What Happened to Todd Gurley?
Entering the season, Los Angeles Rams running back Todd Gurley was a consensus first-round fantasy pick, if not a top five player. Five weeks into the season, his numbers have barely moved the needle—but it's not entirely his fault.
Photo by Richard Mackson-USA TODAY Sports
It was only about a year ago, in Week 4 of the 2015 NFL season, that Todd Gurley busted on to the scene looking like the next great running back. In his first four games, he rushed for 566 yards. He built this on big plays. In his first four games, Gurley had seven carries that went for 20 or more yards, and 15 that went for 10 or more yards.
Gurley isn't just a physical marvel; he combines athleticism with patience to read blocks, and vision to see them developing—two skills that less dynamic backs have used to great success. He's a transcendent talent at his position, and was a consensus first-round pick, if not top five, for every fantasy football draft this year.
But five weeks into the current season, Gurley's numbers have barely moved the needle. He has rushed for just 290 yards through the first five weeks, less than half of what he racked up through the same span in 2015. If you prefer a more advanced slant to your statistics, he was 27th of 30 qualifying running backs in Football Outsiders' DVOA. His carries, weighted for game situation, have averaged about 20 percent worse than a league-average outcome.
And yet Gurley displays his talent every time the Rams give him the ball. His only real issue is pressing for quick yards after he already has taken a beating. Per Premium Charting Data of Sports Info Solutions, Gurley broke 22 tackles through Week 4, third most in the league behind only David Johnson and Matt Forte. The rest of the Rams have 11 broken tackles put together. And that's really the problem here: the rest of the Rams.
Gurley is a back that does most of his damage in space, but with the current state of the Rams offense, he can only find that space as a receiver; his longest rush through Week 5 this season is for 16 yards, and his second longest is 11. When the Rams are able to get Gurley into space, as they did on this wheel route, he has room to use his athleticism and make defenders miss, adding an explosive element to the offense:
However, in Los Angeles' current base offense, the offensive line and blocking backs struggle, and the traffic is congested. Even when a tiny crease is made, Gurley usually already had to make an adjustment just to enter it. Against the Cardinals in Week 4, for instance, to skim past Markus Golden (44) off the edge, Gurley has to propel himself to the left, which slams him right into a pile:
The Rams tried to build an offensive line on the fly in the 2015 draft, but so far that strategy hasn't worked out. Of the four linemen they selected that year, only two are starters: sixth-round pick Cody Wichmann beat out third-rounder Jamon Brown at guard, and Rob Havenstein seems to be the lone bright spot at right tackle. The rest of the line—Greg Robinson at left tackle and known mediocrity Tim Barnes at center—looks rough.
It's not just the offensive line that's at fault, though; it's the actual design of the Rams offense. If you know anything about head coach Jeff Fisher, you know he's an old-school guy: a defense-first coach who favors the run game and makes "establishing the run" a priority.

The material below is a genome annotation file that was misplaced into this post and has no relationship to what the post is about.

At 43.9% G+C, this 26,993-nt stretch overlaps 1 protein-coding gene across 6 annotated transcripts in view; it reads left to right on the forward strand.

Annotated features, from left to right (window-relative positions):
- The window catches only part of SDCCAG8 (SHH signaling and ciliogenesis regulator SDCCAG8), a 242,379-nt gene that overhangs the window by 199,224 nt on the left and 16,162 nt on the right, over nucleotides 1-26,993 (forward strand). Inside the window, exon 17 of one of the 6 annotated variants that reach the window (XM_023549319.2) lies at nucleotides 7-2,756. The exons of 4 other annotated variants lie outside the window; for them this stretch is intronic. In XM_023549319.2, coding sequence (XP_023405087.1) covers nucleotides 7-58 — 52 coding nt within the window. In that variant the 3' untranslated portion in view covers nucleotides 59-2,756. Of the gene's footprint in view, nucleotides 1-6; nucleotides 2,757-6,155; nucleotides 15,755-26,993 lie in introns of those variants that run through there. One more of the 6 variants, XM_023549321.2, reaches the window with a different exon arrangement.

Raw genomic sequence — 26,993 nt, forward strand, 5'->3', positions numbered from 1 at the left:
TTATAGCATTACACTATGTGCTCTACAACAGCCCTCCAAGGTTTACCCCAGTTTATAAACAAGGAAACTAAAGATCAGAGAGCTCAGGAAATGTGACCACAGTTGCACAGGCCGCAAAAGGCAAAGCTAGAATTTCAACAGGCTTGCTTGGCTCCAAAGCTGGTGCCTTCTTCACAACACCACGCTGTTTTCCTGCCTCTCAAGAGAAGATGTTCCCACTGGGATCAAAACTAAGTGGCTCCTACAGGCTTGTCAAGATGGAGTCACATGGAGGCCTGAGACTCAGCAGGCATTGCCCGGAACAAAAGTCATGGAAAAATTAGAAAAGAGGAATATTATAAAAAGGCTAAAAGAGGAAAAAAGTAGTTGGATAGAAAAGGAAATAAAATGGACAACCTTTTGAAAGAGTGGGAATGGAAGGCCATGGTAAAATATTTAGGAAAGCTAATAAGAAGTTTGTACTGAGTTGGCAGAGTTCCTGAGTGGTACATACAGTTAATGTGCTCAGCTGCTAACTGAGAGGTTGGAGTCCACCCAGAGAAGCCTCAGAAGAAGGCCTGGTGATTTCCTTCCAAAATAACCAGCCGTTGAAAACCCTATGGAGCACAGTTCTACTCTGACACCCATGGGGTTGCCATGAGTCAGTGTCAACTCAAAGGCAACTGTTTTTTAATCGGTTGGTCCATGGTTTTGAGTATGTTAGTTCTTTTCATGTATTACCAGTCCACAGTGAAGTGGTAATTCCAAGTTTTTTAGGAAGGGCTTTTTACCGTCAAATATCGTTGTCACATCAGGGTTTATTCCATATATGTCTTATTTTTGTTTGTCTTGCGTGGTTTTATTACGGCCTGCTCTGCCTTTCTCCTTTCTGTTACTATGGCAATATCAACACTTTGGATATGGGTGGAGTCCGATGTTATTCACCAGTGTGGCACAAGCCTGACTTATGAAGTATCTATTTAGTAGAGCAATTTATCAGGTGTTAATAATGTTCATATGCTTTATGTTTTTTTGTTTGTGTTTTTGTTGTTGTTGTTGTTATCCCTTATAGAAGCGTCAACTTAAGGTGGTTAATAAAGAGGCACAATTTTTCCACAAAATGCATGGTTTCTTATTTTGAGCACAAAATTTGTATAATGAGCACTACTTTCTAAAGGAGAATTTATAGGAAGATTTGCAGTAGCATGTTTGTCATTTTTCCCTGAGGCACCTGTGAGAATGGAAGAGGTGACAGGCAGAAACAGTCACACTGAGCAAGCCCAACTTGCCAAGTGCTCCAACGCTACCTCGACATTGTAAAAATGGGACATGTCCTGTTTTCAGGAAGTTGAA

To that end, the Rams flood the field with extra blocking on every non-passing down. Through Week 4, the Rams used fullback Cory Harkey on 19.8 percent of their offensive snaps, and second tight end Tyler Higbee on 34.8 percent of their snaps. Throw in the fact that Harkey and Higbee have combined for 28 yards on 11 targets and ... well, if it's obvious to me that a team is going to run, it's going to be obvious to opposing defensive coordinators. In a league where slot cornerbacks usually play 60-70 percent of the snaps, against the Rams they're only on the field about 45 percent of the time.
All those extra blockers also enable defenses to play more aggressively in the box, and this shows up in the down-and-distance splits. On second and third down with six or fewer yards to go, Gurley ran 16 times for just 25 yards through Week 4. Higbee and Harkey aren't even necessarily bad blockers—it's just that the predictability and the extra defenders stop plays before they even begin.
Gurley is a prime example of how NFL statistics don't always capture the entire picture. When we say that Gurley has only so many carries for so many yards, it's a symptom of a larger problem in Los Angeles. It's the same reason why, when we look at yards per carry in a vacuum, it takes 177 games for the rate to stabilize enough for confident predictions. Running backs rely on so many factors outside of their control to get their numbers: game script, pass offense, the blocking, the scheme. All of these things are working against Gurley right now. (Not always to the detriment of the team, though: quarterback Case Keenum has been able to deliver one-on-one balls to wide receivers for big gains almost entirely because everyone is focused on the Rams' star running back.)
Fans haven't made too much of a ruckus about Gurley being bad or overrated yet, mostly because a) the Rams are 3-2 and b) he has scored enough touchdowns to mildly satisfy fantasy forecasters. But Los Angeles can't keep winning games like this, and when they lose—and the grumbling inevitably grows louder—it'll have less to do with Gurley and everything to do with the Rams.
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